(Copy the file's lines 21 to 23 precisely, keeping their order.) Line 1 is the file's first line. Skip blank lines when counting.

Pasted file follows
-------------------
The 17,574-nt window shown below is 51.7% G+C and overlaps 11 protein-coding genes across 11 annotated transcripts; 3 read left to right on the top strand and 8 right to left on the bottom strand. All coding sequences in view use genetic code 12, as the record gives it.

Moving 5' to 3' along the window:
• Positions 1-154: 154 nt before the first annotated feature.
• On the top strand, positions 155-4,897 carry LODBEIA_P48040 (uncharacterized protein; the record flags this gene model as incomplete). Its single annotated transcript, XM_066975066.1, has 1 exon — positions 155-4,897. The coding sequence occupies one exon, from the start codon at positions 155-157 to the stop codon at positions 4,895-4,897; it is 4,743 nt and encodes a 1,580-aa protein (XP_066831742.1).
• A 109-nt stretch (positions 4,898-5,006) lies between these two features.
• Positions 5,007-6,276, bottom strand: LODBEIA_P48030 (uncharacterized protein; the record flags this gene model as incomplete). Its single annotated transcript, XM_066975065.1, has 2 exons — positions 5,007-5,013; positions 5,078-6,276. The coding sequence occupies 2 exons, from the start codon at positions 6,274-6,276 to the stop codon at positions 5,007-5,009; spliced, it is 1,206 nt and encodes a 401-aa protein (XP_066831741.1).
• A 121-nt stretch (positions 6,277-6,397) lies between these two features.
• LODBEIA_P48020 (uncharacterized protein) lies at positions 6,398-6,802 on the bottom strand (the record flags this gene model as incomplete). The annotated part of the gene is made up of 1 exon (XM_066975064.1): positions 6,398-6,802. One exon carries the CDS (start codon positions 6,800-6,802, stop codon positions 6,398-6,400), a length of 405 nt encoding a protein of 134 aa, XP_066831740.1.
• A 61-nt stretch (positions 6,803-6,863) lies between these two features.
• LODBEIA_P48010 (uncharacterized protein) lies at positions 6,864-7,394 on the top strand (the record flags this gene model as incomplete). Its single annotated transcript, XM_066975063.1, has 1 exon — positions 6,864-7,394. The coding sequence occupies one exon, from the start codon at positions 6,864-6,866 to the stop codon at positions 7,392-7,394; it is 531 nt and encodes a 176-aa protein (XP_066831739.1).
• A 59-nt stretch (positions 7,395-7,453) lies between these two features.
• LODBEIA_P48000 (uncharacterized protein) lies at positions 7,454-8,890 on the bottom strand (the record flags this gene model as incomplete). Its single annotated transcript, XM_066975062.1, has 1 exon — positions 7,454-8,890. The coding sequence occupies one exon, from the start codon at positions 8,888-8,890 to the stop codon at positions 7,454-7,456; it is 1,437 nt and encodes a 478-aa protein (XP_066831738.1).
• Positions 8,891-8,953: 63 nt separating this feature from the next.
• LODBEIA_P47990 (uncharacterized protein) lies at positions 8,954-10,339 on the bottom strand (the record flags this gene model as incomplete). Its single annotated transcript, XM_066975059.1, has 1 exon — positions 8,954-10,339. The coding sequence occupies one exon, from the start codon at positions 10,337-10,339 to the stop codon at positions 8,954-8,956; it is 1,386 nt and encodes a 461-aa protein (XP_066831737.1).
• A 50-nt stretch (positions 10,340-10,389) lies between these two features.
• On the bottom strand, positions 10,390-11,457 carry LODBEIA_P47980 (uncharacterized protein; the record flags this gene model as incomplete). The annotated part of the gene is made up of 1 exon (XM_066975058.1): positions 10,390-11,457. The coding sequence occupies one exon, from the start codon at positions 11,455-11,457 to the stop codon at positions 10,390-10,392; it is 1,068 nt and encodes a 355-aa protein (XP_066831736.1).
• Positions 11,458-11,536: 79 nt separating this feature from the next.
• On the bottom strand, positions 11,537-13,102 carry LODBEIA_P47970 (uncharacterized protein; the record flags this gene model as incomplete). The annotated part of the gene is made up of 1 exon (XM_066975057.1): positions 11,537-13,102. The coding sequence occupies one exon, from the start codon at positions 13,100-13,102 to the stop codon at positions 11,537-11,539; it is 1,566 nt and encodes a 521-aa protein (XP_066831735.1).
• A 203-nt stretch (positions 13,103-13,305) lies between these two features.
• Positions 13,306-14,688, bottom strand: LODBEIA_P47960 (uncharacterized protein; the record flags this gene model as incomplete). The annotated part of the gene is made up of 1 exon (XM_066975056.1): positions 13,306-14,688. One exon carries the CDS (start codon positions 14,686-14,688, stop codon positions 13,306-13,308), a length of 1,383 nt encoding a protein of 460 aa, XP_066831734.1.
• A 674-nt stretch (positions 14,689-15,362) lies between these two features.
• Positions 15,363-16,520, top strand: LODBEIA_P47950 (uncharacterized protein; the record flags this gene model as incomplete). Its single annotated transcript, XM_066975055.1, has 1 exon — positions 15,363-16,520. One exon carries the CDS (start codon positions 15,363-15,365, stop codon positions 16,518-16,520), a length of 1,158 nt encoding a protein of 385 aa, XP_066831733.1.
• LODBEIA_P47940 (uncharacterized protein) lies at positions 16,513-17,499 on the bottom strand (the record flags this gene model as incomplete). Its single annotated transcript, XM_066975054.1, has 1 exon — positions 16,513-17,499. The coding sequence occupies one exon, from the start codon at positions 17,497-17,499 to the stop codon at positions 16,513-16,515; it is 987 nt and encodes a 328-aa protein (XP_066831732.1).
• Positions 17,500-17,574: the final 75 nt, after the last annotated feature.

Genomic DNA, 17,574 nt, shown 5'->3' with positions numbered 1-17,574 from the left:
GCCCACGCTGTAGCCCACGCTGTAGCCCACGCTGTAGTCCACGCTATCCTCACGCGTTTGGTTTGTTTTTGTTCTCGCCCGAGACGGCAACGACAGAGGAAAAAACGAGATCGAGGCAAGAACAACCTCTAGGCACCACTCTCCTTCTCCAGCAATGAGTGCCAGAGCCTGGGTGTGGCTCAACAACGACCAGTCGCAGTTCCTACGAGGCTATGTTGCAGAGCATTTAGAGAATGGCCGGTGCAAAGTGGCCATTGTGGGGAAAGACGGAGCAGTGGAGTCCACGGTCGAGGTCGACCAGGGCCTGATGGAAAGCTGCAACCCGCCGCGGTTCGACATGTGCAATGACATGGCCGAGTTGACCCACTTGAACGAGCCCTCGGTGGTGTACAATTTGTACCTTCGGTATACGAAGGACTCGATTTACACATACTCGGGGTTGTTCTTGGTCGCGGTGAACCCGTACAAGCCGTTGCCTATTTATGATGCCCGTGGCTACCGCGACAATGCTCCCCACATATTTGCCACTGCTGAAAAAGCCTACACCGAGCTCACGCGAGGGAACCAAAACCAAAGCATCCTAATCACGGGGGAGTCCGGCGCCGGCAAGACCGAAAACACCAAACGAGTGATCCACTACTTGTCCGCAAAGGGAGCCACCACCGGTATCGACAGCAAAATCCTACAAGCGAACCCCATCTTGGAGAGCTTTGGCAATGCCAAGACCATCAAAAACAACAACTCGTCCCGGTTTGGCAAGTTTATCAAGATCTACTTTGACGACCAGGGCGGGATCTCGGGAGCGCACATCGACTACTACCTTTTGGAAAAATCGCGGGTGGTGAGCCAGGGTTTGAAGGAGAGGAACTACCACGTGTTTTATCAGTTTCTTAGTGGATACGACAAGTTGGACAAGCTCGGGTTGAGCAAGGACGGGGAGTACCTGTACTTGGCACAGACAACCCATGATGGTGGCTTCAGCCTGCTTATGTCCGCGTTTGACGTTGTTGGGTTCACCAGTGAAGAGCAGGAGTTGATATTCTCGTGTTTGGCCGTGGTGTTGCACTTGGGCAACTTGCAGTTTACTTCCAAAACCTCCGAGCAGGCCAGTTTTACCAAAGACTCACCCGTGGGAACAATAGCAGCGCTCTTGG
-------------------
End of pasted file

• A 674-nt stretch (positions 14,689-15,362) lies between these two features.
• Positions 15,363-16,520, top strand: LODBEIA_P47950 (uncharacterized protein; the record flags this gene model as incomplete). Its single annotated transcript, XM_066975055.1, has 1 exon — positions 15,363-16,520. One exon carries the CDS (start codon positions 15,363-15,365, stop codon positions 16,518-16,520), a length of 1,158 nt encoding a protein of 385 aa, XP_066831733.1.
• LODBEIA_P47940 (uncharacterized protein) lies at positions 16,513-17,499 on the bottom strand (the record flags this gene model as incomplete). Its single annotated transcript, XM_066975054.1, has 1 exon — positions 16,513-17,499. The coding sequence occupies one exon, from the start codon at positions 17,497-17,499 to the stop codon at positions 16,513-16,515; it is 987 nt and encodes a 328-aa protein (XP_066831732.1).